“Verbal consent obtained during the PHE, as evidenced by a documentation in the medical record, may remain in effect for up to six months after the end of the PHE, after which, providers must obtain” informed written consent.
Patients who did not consent to telehealth during the PHE must provide informed written consent before a provider can provide telehealth services. There is no grace period for these new telehealth relationships.
- Anything not listed in the updated CMAP table is not a telehealth eligible service.
- The code for initial psychiatric evaluations was added to the chart (90792) as eligible for video visits.
- Many of the established patient and service limitation requirements were removed for audio-only behavioral health services.
- There are different codes for medication management via video (99202-99205, 99211-99215) or via audio-only (99442-99443).
Other Notable Revisions/Clarifications
- For behavioral health audio-only services, the modifier FQ (not CR) must be used.
- DSS addressed billing when switching from video to audio-only due to technical difficulties. See #15 in the FAQs. Documentation must reflect the reason for the switch.
- The freestanding clinic requirement that either the practitioner or the patient must be present at the clinic for the telehealth service will not apply to behavioral health services provided by freestanding clinics.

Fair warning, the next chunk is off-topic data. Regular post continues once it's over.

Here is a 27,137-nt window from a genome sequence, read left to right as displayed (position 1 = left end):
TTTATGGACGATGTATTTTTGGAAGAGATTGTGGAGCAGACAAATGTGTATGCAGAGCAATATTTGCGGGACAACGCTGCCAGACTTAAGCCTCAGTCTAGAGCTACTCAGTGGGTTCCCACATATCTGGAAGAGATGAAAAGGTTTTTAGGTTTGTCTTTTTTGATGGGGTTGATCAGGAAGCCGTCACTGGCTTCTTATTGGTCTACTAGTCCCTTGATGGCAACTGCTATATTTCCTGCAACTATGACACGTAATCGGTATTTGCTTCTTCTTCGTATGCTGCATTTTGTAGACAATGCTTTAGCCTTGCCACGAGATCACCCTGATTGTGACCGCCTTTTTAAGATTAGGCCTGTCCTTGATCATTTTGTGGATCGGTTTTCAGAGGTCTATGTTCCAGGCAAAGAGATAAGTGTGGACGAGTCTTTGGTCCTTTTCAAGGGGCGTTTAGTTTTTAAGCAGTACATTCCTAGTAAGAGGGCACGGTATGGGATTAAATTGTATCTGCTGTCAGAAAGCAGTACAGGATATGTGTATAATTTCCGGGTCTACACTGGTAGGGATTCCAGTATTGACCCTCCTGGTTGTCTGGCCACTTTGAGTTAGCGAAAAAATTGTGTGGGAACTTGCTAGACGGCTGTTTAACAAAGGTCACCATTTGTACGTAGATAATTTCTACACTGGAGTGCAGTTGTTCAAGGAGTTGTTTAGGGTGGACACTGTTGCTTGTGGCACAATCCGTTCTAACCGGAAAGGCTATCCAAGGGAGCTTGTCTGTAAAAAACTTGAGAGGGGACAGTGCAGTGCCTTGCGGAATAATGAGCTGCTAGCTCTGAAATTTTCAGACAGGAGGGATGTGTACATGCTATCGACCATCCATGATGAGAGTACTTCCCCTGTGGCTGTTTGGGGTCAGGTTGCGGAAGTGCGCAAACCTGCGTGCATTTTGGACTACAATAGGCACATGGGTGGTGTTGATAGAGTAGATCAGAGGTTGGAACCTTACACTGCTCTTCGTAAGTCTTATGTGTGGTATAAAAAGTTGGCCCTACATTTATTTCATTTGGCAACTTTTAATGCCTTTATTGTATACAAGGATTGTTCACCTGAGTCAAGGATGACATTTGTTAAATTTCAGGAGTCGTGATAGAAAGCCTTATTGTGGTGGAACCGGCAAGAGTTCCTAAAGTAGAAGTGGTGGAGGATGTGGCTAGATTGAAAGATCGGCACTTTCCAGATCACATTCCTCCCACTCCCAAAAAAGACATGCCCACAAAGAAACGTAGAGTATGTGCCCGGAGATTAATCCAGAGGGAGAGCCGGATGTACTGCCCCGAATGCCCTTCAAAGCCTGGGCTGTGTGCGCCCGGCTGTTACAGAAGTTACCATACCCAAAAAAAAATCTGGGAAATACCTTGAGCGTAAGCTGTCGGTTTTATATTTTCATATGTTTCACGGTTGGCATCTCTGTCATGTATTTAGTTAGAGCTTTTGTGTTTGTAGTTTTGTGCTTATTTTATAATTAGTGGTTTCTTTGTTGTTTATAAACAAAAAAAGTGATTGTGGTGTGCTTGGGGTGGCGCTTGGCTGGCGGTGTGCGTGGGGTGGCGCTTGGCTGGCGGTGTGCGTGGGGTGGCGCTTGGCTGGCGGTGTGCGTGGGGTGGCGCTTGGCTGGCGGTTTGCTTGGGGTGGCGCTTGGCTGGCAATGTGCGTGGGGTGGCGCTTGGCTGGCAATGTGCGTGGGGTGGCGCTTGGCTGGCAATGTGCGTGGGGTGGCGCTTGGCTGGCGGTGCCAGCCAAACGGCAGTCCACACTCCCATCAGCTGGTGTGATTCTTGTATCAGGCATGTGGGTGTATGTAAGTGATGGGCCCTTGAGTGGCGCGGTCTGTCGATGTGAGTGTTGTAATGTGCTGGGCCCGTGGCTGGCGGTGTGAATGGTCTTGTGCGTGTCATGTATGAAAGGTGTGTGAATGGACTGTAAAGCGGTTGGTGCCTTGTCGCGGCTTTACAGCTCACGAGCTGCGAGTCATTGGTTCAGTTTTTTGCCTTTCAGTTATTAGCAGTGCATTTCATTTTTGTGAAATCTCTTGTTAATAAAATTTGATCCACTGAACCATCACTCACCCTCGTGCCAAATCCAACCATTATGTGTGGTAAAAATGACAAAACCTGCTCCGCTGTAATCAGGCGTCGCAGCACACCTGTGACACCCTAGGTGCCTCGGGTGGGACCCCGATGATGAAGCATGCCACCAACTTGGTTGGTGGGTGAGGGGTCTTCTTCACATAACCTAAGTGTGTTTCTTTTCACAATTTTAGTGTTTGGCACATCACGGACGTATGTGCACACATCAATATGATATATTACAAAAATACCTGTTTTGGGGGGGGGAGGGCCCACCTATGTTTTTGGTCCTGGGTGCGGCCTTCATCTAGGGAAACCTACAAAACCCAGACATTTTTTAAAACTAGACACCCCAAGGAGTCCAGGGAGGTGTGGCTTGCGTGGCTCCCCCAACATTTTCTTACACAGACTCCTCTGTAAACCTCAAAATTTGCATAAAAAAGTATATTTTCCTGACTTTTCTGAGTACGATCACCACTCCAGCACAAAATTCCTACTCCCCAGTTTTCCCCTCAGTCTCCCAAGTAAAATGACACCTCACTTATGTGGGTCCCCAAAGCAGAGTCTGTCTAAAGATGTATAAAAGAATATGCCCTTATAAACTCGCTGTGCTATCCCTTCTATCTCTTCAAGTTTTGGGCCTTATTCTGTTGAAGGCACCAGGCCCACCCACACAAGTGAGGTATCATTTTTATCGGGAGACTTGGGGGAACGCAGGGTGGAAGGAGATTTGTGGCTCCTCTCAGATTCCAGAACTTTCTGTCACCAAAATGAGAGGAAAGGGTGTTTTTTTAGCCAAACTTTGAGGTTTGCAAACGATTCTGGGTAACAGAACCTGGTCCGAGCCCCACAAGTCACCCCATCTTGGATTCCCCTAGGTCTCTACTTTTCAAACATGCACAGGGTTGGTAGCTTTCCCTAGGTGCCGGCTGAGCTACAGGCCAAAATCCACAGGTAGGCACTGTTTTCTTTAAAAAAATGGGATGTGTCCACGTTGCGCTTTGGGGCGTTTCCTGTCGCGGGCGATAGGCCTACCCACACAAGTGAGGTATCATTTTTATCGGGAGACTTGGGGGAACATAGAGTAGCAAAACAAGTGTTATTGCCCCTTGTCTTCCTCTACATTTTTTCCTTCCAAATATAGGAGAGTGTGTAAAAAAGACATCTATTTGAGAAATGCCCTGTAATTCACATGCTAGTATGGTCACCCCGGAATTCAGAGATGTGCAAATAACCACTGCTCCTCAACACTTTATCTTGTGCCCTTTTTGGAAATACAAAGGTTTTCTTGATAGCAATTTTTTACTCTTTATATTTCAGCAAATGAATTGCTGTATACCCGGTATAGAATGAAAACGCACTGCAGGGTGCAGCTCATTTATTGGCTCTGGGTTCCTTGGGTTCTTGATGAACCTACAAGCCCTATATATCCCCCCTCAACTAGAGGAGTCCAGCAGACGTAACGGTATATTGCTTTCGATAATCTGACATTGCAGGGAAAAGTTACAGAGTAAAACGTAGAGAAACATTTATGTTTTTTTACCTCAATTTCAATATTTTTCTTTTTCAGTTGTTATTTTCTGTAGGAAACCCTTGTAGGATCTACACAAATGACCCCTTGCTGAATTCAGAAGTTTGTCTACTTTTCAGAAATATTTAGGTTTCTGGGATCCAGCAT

The basic requirements for audio-only services have not changed since the last guidance and are worth repeating here. Audio-only services are covered only if the services:
- Are (1) clinically appropriate, as determined by the Commissioner, (2) it is not possible to provide comparable covered audiovisual telehealth services, and (3) provided to individuals who are unable to use or access comparable, covered audiovisual telehealth services (based on P.A. 21-133, now at Conn. Gen. Stat. §17b-245g); AND
- Meet any other restrictions/requirements outlined in the CMAP Telehealth Table attached to the guidance.
Be sure to check CT DSS’s website on telehealth often as things may be further updated. Just like the CT DSS FAQs that DSS regularly updated during the pandemic, I expect these FAQs to be updated frequently. It is important to comply with these requirements. CT DSS provides contact information at the end of the provider bulletin. Contact CT DSS with specific questions or concerns.